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Scientists develop biomaterials that can fight Alzheimer's and Parkinson's disease


The team of researchers achieved the functional recovery of the mice through cerebral stroke after implanting stem cells encapsulated in silk fibrous hydrogels.


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Mexico City, November 10 (TICbeat / SinEmbargo) .- Imagine the following: some scientists are implanting encapsulated stem cells a shameless biomaterials and fully bioavailability of functional healing of people suffering from myocardial infarction, nervous tissue correction damaged and avoided damage.

It looks like science fiction, but nothing is really true. Researchers at the University of Madrid (UCM), Kajal Institute and the San Carlos Clinic Hospital are the researchers at the Center for Biomedical Technology at the University of Madrid, Polytechnic University (UPM): Mice with cerebral stroke after implantation encapsulated stem cells hydrogels silk fibroin.

Different types of neurological diseases cause permanent body and cognitive disability. Our nervous system has limited capability to recover from injuries as it can cause stroke and traumatic brain injury, and on the other hand, in neurodegenerative diseases Alzheimer's disease or Parkinson's then there is a gradual deterioration of our brain function. Cellular cell therapy has been a major strategic step in treating these diseases, due to their therapeutic potential for the protection and recovery of damage to the brain. However, transplantation of the stem cells is difficult, with the exception of post-transplantation of the brain, which is a major obstacle to maximum therapeutic effectiveness.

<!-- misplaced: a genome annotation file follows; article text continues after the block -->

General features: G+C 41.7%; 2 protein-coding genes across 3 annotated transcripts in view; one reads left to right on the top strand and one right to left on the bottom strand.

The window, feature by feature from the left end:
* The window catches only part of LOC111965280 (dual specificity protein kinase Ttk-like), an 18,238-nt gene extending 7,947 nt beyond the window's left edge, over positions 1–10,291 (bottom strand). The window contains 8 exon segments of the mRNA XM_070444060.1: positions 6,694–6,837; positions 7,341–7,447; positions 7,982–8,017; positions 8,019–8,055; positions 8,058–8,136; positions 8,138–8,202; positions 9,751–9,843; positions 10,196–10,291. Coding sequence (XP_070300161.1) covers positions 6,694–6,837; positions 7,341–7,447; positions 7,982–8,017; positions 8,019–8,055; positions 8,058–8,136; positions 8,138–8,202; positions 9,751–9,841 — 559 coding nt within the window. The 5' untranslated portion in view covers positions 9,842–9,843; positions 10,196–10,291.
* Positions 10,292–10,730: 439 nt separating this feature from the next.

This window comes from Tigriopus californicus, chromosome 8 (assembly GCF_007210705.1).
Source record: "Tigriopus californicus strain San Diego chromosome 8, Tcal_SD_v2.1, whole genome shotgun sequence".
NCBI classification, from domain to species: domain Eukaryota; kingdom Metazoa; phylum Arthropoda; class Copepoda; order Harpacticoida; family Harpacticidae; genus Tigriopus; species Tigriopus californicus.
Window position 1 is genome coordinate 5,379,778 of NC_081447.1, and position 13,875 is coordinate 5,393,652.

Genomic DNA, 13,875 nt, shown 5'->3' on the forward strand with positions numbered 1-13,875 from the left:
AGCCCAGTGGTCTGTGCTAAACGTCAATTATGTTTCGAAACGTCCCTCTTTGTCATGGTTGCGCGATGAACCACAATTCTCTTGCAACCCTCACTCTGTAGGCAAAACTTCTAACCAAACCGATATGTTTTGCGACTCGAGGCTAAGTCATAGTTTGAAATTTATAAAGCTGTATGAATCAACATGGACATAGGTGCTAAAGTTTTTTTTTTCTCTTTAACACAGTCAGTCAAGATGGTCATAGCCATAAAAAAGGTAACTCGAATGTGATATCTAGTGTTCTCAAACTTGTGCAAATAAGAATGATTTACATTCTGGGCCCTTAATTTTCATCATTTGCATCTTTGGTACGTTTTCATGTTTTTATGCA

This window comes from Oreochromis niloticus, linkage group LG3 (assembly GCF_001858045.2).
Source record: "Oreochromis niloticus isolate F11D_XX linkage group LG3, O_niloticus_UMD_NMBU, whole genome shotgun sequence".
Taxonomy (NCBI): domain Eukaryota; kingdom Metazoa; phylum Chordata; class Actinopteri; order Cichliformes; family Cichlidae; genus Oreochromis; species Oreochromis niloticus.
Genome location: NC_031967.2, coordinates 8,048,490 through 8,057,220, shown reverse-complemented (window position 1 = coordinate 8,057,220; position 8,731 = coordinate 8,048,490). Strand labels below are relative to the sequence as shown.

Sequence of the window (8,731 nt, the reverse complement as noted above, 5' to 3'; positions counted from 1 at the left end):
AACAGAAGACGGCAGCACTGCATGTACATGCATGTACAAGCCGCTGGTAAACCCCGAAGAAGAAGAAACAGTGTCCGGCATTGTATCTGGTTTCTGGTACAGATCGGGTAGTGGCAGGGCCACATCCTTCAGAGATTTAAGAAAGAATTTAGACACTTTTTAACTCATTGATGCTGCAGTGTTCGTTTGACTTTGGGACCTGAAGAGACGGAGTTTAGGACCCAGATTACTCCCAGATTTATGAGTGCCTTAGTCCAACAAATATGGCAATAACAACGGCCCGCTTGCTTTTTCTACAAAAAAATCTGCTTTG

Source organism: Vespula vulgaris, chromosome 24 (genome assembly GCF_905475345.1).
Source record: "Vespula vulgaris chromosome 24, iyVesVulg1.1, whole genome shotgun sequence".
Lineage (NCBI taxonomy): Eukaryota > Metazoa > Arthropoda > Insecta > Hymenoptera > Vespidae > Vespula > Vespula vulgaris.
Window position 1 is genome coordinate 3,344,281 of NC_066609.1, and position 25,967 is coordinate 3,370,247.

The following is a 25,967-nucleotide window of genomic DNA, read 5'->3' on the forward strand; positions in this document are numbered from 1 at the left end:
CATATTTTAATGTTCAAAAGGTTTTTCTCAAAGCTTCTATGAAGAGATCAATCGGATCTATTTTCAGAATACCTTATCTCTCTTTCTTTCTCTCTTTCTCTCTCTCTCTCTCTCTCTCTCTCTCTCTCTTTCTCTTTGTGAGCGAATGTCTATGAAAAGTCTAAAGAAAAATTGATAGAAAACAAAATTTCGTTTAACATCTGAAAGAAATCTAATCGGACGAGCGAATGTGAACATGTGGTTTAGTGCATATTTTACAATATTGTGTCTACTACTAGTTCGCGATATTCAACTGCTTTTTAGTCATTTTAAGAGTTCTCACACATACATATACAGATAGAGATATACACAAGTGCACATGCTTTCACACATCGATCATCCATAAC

Danger of demented dementes and complicated behavior, or the risk of Parkinson's disease

In order to overcome this obstacle, these Spanish scientists have developed a new bioengineering strategy to restore the tissue of the injured brain. To do this, they used mice with cerebral infarction, which had mesenchymal origin cells damaged and completely bioavailability in biomaterials: encapsulated in silk fibrogen. After treatment, the mice dramatically improved their sensory and motor abilities deeply after brain damage. Moreover, using electrophysiological methods, researchers have accompanied the phenomenon of brain reorganization in areas close to the zone of functional improvement. An important aspect of the study is that silk fibroids significantly increase the survival of brain implantated stem cells, which inhibits the further prolonged postoperative cerebral stroke.

According to CTB UPM researcher Daniel Gonzalez Nieto, "these results are a way of treating neurological disorders, a new type of therapy based on vehicle-based fibroids, and thus enhances the therapeutic performance and the functional improvement of patients."


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